One aspect of my job that I really love is Failure Analysis.  This is the process of investigating why a piece of equipment failed prematurely. One of the first things they teach you as a mechanical engineer, is that you can’t design anything to last forever. It would simply be too expensive. (I can see the Greenies eye-balling me right now as I say this). So we design everything – a pump, a shaft, a ceramic mug, to have a certain lifespan, measured in years, number of times used or number of vibrations/ rotations. Something like a rotating shaft will be designed to rotate millions of times before failing (in the region of 10^7 rotations), but other things are designed to break after just one use (opening a coke can). 

So everything is designed to break predictably, which helps engineers plan the maintenance schedule and life-cycle costs of a particular piece of equipment. But what happens when something breaks prematurely?  Do we just go out and get a new one to replace it?  No, that would be naïve. Engineers are problem solvers, we crave solving puzzles – so figuring out why that part/ piece of equipment broke (failed) in order to fix the problem and prevent future failures is a field called failure analysis.

Now this is a really broad field, as in order to understand why a particular part broke, you have to understand the entire system as a whole. Then you need to do a thorough investigation of the ‘crime scene’ which includes taking interviews of everyone involved. The rule of thumb though, is that ‘everyone lies’, so investigating the actual material is the only way to really put the pieces together. I love it because it’s a little like CSI. Actually, it is EXACTLY like CSI!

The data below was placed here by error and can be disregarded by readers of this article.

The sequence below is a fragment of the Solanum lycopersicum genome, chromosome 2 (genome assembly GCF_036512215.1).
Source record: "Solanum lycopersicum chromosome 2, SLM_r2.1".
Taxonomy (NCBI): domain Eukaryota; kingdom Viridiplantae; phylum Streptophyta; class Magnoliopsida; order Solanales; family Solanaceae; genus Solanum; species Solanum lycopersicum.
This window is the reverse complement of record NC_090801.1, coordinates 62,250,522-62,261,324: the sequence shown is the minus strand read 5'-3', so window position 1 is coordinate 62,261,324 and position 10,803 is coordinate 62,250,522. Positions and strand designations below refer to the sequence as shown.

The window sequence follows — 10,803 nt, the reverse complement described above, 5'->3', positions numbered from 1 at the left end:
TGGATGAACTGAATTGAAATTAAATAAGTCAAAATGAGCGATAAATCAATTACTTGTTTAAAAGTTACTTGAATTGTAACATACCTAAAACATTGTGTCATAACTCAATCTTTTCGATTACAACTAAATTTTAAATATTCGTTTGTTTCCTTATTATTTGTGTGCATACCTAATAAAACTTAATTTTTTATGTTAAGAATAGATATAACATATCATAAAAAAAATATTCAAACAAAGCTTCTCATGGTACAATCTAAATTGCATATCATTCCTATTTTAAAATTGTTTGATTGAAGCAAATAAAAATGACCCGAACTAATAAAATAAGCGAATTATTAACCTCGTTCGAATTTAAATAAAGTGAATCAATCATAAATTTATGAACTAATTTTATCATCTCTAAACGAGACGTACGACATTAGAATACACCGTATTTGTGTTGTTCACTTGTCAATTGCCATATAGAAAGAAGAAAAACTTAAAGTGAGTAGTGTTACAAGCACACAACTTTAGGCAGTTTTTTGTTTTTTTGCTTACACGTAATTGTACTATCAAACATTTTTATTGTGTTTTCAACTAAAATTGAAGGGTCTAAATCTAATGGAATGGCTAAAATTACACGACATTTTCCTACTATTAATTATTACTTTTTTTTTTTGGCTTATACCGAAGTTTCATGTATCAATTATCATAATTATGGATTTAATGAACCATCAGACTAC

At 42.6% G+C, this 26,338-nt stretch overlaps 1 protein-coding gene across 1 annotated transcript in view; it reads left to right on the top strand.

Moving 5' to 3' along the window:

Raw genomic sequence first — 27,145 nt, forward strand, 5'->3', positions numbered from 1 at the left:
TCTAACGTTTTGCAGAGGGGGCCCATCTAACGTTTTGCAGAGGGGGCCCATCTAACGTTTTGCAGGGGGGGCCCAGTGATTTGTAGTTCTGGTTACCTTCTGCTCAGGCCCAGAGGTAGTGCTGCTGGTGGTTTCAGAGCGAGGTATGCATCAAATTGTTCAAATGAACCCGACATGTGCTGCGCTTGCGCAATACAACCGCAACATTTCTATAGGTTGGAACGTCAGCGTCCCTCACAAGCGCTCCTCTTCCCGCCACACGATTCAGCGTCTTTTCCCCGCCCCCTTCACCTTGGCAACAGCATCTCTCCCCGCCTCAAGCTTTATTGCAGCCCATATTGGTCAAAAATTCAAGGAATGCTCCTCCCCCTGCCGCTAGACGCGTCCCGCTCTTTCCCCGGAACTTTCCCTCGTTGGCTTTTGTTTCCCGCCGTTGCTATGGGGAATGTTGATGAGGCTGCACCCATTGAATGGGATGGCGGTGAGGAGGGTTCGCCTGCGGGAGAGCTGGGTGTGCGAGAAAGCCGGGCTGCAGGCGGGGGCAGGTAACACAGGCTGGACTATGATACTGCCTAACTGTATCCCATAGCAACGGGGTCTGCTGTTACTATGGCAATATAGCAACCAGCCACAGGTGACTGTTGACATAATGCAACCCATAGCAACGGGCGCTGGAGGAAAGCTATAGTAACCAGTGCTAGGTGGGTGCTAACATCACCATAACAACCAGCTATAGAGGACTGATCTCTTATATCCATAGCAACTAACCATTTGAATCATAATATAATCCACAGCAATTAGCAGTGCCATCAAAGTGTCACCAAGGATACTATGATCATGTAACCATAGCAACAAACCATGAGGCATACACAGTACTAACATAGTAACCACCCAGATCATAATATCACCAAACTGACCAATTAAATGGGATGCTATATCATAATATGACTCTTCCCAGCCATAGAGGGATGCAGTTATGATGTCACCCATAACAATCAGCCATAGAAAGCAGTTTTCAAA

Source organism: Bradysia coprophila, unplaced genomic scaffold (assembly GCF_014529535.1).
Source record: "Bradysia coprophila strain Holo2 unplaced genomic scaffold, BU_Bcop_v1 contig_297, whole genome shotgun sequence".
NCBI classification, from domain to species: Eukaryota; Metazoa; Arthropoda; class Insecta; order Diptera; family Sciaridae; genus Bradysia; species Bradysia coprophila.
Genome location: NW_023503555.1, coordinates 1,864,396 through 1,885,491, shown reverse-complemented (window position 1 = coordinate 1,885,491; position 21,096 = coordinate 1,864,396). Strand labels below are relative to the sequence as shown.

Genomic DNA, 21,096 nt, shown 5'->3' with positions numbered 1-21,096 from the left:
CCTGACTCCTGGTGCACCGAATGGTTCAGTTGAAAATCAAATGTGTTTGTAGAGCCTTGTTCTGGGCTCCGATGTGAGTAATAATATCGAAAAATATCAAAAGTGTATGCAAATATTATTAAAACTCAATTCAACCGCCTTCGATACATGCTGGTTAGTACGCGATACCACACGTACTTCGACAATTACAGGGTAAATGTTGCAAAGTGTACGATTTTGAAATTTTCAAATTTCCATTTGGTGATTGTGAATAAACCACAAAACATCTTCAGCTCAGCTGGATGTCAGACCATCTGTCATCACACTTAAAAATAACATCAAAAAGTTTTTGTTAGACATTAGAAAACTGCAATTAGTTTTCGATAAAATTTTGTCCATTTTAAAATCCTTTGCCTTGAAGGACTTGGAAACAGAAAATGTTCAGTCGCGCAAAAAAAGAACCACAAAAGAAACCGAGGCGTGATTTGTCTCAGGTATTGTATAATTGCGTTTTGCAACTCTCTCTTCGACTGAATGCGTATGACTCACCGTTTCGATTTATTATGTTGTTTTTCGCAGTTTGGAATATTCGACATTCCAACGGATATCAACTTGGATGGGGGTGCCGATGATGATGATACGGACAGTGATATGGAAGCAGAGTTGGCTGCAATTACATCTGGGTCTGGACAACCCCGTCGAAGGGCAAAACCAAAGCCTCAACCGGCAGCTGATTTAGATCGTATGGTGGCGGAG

So what you do next is collect all the fragments of the thing that broke and try and put them back together again, laying them out in their correct position. This is sometimes easy, in the case of a split drive shaft where the two pieces obviously fit in a certain orientation, but may become very complex when you have something literally blown to bits, like an airplane fuselage or any other pressure vessel.

Next you investigate the material properties of the item that broke and search for tell-tale signs to indicate where the failure originated. Different materials behave differently upon failure and it’s a learned skill to identify the origin of a failure.

Sometimes, the origin is impossible to find, so you would need to dig a little deeper and use other clues to figure out what went wrong. You may do some non-destructive testing (x-ray/ dye-penetrant) or perhaps take a sample of the material and test that its properties are what the manufacturer said it was. You may also want to look at the way the item was used or its history – this sometimes is the key to solving the problem. The other obvious cause could be an error in the design, so you will need to find all the drawings of the object and do a few calculations to check that it was sound for both fracture (brittle failure) and ductile failure.

There is a certain thrill that one gets from figuring out what went wrong – and every failure is different so it’s quite exciting.  If you’re interested in failure analysis, I suggest you take a fracture mechanics course to supplement the mechanics of solids courses standard in a mechanical engineering degree; any materials science courses including a manufacturing with materials and manufacturing processes course will also help.  Finally, you may want to look into systems analysis.  A sound understanding of electrical systems will also help a lot, and from my experience, a bit of civil/ structural design knowledge is very critical!

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